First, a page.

The role of sidekick is not limited to men. From Lady Macbeth to Harry Potter’s Hermione to Nora Charles in Dashiell Hammett’s The Thin Man, the cage-free female sidekick has played an important role in a wide variety of literary works through the ages. And in the movie version of The Thin Man–which was so popular it inspired several sequels–Myrna Loy became America’s most famous and beloved female sidekick
And then there is that special category of sidekick who so enchants the author and the audience that he or she assumes the role of lead character in a new work. Falstaff is the perfect example. He became so famous and beloved in the two Henry IV plays that Shakespeare created a new play–The Merry Wives of Windsor–with Falstaff as the star. So, too, Tom Sawyer’s unforgettable sidekick in Mark Twain’s The Adventures of Tom Sawyer became the title character in the subsequent The Adventures of Huckleberry Finn–with Tom occupying a secondary role.
We fans of the TV series Breaking Bad–in my opinion one of the greatest television series of all time–quickly became enamored by two cage-free characters: Walter White’s sidekick Jesse Pinkman and his sleazy lawyer Saul Goodman. And sure enough, both characters earned their own sequels: the TV series Better Call Saul and the motion picture El Camino.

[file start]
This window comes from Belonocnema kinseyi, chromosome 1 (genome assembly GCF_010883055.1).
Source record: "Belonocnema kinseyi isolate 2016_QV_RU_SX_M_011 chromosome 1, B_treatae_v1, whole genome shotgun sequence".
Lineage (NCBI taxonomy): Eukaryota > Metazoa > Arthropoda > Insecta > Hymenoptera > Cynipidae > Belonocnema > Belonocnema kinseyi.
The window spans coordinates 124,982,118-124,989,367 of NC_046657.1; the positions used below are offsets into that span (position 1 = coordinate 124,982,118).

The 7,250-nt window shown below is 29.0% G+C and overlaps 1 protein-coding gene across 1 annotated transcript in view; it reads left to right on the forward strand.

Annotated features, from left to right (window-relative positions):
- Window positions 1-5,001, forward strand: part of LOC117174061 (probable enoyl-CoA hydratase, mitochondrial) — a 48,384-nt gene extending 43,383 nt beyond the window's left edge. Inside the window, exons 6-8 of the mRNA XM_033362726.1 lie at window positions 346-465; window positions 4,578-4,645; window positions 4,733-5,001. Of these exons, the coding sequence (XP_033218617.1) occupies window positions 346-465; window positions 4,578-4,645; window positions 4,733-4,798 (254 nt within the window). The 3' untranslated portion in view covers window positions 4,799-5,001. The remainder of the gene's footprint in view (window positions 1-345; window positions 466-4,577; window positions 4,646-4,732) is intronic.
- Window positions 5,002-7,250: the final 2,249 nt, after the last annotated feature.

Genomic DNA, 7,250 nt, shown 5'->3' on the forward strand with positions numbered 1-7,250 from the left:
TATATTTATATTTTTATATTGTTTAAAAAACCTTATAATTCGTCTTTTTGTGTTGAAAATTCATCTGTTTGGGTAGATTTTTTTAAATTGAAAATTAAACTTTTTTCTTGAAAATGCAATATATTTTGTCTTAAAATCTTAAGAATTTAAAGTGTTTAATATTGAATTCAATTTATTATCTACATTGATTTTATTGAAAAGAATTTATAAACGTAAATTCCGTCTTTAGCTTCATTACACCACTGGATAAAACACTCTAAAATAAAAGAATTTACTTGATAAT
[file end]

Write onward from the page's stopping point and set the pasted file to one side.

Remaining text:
In my Rachel Gold series, the cage-free (and X-rated) sidekick is Benny Goldberg.
How best to explain Benny? He arrives about a third of the way through my first novel Grave Designs and soon seizes control. Fat, crude, brilliant and hilarious, he is Rachel’s best pal. They had been young associates together at the large law firm of Abbott & Windsor. By the time the novel opens Rachel had left the firm to start her own solo practice as Rachel Gold, Attorney at Law. Benny would soon leave the firm to become a professor at DePaul Law School. A few years later, Rachel would return home to St. Louis to be closer to her mother after her father died, and the following year Benny would accept a faculty position in St. Louis at Washington University Law School where he is now a tenured professor with a nationwide reputation in antitrust law.
And even now, as a tenured professor and a noted antitrust expert, he remains the Benny that Rachel adores, You’ll get a sense of Benny in this scene early on in my next novel, Bad Trust, which will be published this Spring. They are meeting for lunch at a Vietnamese restaurant, when Rachel asks:
“Are you going to class dressed like that?”
“Moi?” He leaned back in his chair and gestured at his outfit. “What’s wrong with this, Miss Fashion Cop?”
Benny had on a New York Rangers hockey jersey, faded olive cargo pants, and red Converse Chuck Taylor All Star low tops. His shaggy Jew-fro had reach Jimi Hendrix proportions, and he apparently hadn’t shave that morning. Not quite the prevailing image for an esteemed legal scholar.
I shook my head. “All I can say is thank God for tenure.”
“Here, here” He grinned and raised his bottle of Tsingtao beer.
While I don’t have any current plans to promote him to his own series, that option remains open!